3 Lessons We’ve Learned About Workforce Dynamics During M&As

Mergers and acquisitions are a modern part of the business landscape. In logistics and transportation, they have become particularly common strategies in the last few years. Unfortunately, even when M&As are fueled by healthy company performance (as they often are), they can still conjure up fear and concern among the workforce. But, when rolled out effectively, they don’t have to. 

At WorkHound, we’ve supported several of our customers through mergers and acquisitions over the last few years, and here are some lessons we can share from our experiences.  

1. Breaking news is fragile. 

Mergers often take months to execute, which means that at the leadership level, there are countless emails, presentations and meetings ahead of the official announcements. But while all that is happening behind the scenes, the workforces at both of the organizations are often left uninformed. 

In a webinar about M&As in logistics, WorkHound CEO and co-founder Max Farrell explained that this approach can be damaging. “What we’ve witnessed is that when mergers or acquisitions occur, workers are often left out of the process. What’s been an all-consuming process for executive leaders for months is now suddenly news for the workforce,” said Farrell. 

Unfortunately once fear sets in, work environments change. Workers are less satisfied with their jobs, more concerned about their personal well-being and worried about their future with the company. When there is no information, people resort to filling in the gaps, often with their own worst fears. “Information breeds confidence and silence breeds fear,” said Farrell. And that’s when the damage is done. Fear will drive good workers out of the company and allow toxicity to thrive within the company’s culture, igniting turnover and making retention an uphill battle.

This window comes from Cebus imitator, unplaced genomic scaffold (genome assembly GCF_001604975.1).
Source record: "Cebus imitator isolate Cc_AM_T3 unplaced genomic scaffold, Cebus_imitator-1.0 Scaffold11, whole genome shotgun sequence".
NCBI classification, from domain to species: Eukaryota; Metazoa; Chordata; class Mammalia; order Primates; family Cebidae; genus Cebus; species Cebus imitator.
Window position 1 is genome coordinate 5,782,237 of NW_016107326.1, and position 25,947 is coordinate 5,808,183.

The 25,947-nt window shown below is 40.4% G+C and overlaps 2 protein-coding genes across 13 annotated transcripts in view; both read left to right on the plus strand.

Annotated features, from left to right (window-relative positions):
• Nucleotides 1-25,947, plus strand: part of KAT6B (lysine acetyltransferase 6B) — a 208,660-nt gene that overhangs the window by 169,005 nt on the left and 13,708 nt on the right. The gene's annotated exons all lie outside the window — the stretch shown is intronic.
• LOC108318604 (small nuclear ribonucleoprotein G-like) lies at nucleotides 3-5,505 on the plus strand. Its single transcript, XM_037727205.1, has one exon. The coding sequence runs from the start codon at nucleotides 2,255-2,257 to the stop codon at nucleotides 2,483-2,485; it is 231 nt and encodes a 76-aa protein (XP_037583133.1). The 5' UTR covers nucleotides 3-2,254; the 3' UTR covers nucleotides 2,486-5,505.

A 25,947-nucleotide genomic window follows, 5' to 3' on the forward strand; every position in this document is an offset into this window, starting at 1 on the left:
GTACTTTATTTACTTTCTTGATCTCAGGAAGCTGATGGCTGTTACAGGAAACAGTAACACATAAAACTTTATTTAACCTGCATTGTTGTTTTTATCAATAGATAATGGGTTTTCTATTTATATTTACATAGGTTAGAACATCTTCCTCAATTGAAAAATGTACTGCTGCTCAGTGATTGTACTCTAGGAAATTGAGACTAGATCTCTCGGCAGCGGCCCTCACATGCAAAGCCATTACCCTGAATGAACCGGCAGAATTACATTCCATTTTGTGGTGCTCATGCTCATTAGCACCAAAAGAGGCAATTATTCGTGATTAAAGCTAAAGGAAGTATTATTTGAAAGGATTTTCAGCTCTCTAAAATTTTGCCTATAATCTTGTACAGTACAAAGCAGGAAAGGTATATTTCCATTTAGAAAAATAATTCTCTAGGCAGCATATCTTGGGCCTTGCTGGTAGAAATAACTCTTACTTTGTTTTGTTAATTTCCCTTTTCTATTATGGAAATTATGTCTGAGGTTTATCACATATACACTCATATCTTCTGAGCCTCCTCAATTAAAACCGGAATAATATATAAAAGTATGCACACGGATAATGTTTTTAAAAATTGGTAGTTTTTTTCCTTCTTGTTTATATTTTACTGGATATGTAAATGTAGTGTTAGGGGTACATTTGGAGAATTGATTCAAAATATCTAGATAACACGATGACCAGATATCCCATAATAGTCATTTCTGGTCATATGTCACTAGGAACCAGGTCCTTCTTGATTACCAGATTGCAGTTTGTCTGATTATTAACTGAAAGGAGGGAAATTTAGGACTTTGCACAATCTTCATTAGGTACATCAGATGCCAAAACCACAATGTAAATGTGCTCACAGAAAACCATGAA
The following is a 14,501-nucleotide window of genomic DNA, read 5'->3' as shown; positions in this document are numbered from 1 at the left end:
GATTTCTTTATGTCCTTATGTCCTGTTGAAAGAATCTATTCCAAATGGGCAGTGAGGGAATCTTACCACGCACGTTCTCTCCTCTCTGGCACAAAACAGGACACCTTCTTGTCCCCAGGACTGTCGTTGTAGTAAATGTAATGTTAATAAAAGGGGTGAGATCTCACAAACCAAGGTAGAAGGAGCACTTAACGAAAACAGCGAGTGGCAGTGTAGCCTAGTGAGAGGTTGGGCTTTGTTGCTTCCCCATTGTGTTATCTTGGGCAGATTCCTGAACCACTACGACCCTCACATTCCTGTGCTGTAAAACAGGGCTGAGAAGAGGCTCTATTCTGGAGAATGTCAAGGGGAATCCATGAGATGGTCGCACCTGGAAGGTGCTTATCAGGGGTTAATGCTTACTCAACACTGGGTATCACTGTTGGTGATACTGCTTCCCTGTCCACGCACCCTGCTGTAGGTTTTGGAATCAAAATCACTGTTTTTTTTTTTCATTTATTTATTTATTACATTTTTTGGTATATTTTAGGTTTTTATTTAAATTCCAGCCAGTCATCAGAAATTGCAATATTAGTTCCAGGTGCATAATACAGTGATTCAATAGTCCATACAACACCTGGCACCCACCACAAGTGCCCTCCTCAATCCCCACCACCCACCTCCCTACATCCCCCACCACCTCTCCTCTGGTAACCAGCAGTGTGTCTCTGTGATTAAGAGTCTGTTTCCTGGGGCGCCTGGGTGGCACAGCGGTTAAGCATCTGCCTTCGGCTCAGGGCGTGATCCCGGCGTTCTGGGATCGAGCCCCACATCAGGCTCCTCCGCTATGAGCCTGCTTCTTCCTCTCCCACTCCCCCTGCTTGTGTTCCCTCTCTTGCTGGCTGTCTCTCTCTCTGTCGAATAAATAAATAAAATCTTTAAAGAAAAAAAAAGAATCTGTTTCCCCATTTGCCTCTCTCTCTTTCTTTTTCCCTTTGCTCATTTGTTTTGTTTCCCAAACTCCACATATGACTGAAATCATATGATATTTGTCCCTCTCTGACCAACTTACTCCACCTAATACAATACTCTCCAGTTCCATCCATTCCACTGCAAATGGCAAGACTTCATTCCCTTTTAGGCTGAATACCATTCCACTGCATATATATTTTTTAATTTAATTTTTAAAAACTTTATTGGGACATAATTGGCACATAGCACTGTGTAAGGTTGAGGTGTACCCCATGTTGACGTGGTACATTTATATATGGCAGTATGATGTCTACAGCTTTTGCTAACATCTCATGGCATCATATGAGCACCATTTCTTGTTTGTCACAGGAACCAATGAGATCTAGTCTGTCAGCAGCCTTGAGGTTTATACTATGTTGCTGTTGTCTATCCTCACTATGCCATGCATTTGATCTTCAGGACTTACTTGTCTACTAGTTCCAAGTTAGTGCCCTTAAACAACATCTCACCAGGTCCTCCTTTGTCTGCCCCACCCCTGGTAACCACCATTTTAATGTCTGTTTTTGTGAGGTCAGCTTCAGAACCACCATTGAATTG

Here are a couple of examples of feedback from workers whose companies were undergoing mergers. 

Scared to death I’m about to lose my job due to the merger. Not going to lie, my whole department is terrified they are going to get rid of us, change our jobs or “adjust” our salaries. Very stressed.


In light of the recent announcement, I feel a little unsure about my future with the company (and I’ve been here over a decade). I’m taking it in stride and hoping it all plays out as a positive like it was sold to us.


Unknown future, did merger have anything to do with changing of 401k?

To avoid panic, rumors, and misinformation in the workforce, it’s important to include workers in the process as early as possible. Head off fears by keeping them informed. This transparency will help drive confidence within the workforce, helping them understand why the business is making moves and what they can expect as changes roll out. 

In our webinar, Max was joined by Spencer Tenney, Mergers & Acquisitions Specialist and President and CEO of The Tenney Group, and Michael McLary, CEO of Ascend Transport Group, who both offered their insights into the merger and acquisition process.

Michael McClary explained that it’s important to highlight the positive reasons for the merger. In many cases, the companies are performing well and there are clear business advantages for coming together. If this isn’t communicated to the workforce, though, there are bound to be incorrect assumptions. 

“The misconception is that someone’s going to lose a job, or that the company was bought to be dismantled,” he said. “But in most cases in M&A, it’s really about putting together multiple businesses where 1 + 1 = 3, not where 1 + 1 = 1.5.”